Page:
7 Best Framing Hammers
The best framing hammers, with their long handles, let you create the force needed to sink large nails. Here are some of the best you can buy.
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Buying a Framing Hammer
These tools are longer than general-purpose claw hammers, and provide the leverage to drive larger nails into lumber with minimal effort. They also typically feature a straight claw instead of a curved one, useful for prying apart boards and other demolition tasks.
Framing hammers can be expensive, but the added productivity and ease of use are worth the price. When choosing the best framing hammer, consider these features:
- Weight: The lighter the hammer, the easier it is to swing, and the less work for your elbow and wrist. In my experience, a few extra ounces really add up and lead to nagging joint issues. While steel hammers are the most common, titanium are the lightest choice, although they will likely cost hundreds of dollars more. A 15-oz. titanium hammer can provide roughly the same driving force as a 22-oz. steel hammer. If you only pick up your framing hammer occasionally, weight is less of an issue.
- Handle: They’re either metal or wood. While steel and titanium handles are durable enough for heavy use, wood (usually hickory) provides a natural feel some users prefer. Metal hammers with rubber coverings provide a strong grip. Wood is comfortable to grip as well. But in my experience, if wood gets wet or you get sweaty, the chances of slippage increase, affecting accuracy.
- Face: This is the surface that strikes the nail. Framing hammers come with milled or smooth faces. Milled-face hammers have a waffle-style pattern with small ridges that provide extra texture for your nails. Smooth-face hammers have no texture. They require more practice to hit nails square, but you won’t leave unsightly waffle marks on the wood if you miss. If your wood will be visible, like when building a deck, go with a smooth face hammer.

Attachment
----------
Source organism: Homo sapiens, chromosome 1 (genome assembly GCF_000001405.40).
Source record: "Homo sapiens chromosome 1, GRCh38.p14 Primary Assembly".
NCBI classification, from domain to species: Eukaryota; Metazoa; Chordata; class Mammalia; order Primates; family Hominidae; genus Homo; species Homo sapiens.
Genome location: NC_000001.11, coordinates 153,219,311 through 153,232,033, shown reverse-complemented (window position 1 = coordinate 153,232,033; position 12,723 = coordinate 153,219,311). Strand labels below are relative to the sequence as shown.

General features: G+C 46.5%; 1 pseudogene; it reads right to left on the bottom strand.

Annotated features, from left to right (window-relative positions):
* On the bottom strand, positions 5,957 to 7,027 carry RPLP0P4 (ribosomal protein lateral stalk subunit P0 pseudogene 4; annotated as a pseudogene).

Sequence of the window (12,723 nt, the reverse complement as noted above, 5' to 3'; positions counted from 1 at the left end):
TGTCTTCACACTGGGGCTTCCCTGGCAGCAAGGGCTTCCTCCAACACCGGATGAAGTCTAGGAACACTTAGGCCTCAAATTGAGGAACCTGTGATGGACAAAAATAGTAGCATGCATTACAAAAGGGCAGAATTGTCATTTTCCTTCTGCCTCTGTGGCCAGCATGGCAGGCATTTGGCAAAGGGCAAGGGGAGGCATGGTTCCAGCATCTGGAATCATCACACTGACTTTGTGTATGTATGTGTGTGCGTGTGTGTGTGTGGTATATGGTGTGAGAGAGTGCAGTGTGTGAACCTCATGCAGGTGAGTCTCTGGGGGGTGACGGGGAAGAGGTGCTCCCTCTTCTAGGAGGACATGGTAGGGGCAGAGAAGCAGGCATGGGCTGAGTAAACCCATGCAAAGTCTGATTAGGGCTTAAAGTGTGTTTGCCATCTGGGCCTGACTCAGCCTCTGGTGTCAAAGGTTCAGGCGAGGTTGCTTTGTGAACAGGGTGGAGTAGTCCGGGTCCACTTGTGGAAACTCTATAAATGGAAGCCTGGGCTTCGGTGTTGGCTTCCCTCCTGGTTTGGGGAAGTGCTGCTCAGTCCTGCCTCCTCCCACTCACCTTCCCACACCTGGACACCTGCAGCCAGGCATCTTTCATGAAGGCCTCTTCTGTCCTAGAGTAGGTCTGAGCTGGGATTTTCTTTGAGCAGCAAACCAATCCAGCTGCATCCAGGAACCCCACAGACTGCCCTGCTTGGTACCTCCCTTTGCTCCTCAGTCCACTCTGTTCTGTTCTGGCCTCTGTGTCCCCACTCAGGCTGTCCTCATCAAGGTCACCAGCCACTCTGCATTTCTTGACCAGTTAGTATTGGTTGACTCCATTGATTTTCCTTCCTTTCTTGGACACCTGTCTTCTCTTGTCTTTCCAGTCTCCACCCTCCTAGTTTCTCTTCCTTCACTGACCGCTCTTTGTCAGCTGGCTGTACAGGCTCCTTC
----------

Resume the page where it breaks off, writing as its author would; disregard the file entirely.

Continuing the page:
- Extra features: Some framing hammers have a small notch to grab and pull nail heads, ideal for demolition projects and rogue nails. Magnetic nail starters are another convenient feature. The hammerhead keeps the nail in place for the first strike without endangering your fingers.
Best Framing Hammer: Value
The low price and sturdy steel construction of the Estwing GG417 Framing Hammer make it a great choice for a basic, no-frills hammer. A rubber covering provides a reliable grip while you swing it, and the milled face reduces the chances of slipping or sliding off a nailhead. A slightly curved rip claw head works for demolition tasks like prying up floorboards.
Best Framing Hammer: Value II
If you prefer the feel of a wooden hammer handle, try the low-cost Estwing MRW25LM Sure StrikeFraming Hammer. The vibration-dampening hickory wood handle feels comfortable in your hand, and the magnetic nail setter benefits beginners eagar to protect their fingers.
At 25 ounces, this is the heaviest option on our list. So it’s not the best for everyday use, or for those with joint issues.
Best Framing Hammer: Splurge
Although it’s expensive ($265!), the titanium body and ergonomic handle of the Martinez M1 Framing Hammer could be worth it for someone who uses it nearly every day.
The thick rubber shaft cover provides a secure grip, and the curved handle is comfortable to use all day. While the replaceable steel head weighs 15 ounces, the titanium handle is just one ounce. That lets you to generate a ton of force with minimal effort. This tool also features a side-mounted nail puller.
Best Framing Hammer: All-Titanium
If you want the benefits of a lightweight but powerful hammer, consider the titanium body and head of the Stiletto 15-oz. TiBone 3 Framing Hammer. This tool can be used comfortably for longer periods of time, and the magnetic nail set will keep your fingers safe.
I’ve personally worked with several carpenters who swear by Stiletto hammers. They always cite the balanced feel and benefits to their elbows and wrists.
Best Framing Hammer: Lightweight Steel
The Vaughan California Framer Framing Hammer probably isn’t durable enough for heavy-duty projects, but it’s fine for those who need a basic hammer for occasional use. The 19-oz. steel head is lighter than most non-titanium hammers, and features a powder-coated finish to resist rust and corrosion. It’s got a convenient magnetic nail starter and comfortable-to-swing, hatchet-style hickory handle.
Best Framing Hammer: Wood-Handled Titanium
The Stiletto Titanium Smooth Face Framing Hammer combines the lightweight benefits of a titanium hammer with the natural feel of a hickory wood handle. Because only the head is titanium, this is one of the most affordable titanium models out there.
Its smooth face makes it ideal for non-marring woodwork, and the handle transfers little vibration to the arm. The 18-in. handle is also longer than most, letting you create a ton of leverage for driving long nails.
Best Framing Hammer: Lightweight Steel
Those looking for a lightweight model at a low price should consider the Milwaukee 17 oz. Framing Hammer. It swings easily with maximum accuracy.
A thick rubber grip reduces vibration and the bright color should be easy to find in a cluttered garage or tool shed. It also features a magnetic nail setter. The steel handle and head are durable enough to withstand frequent wear and tear.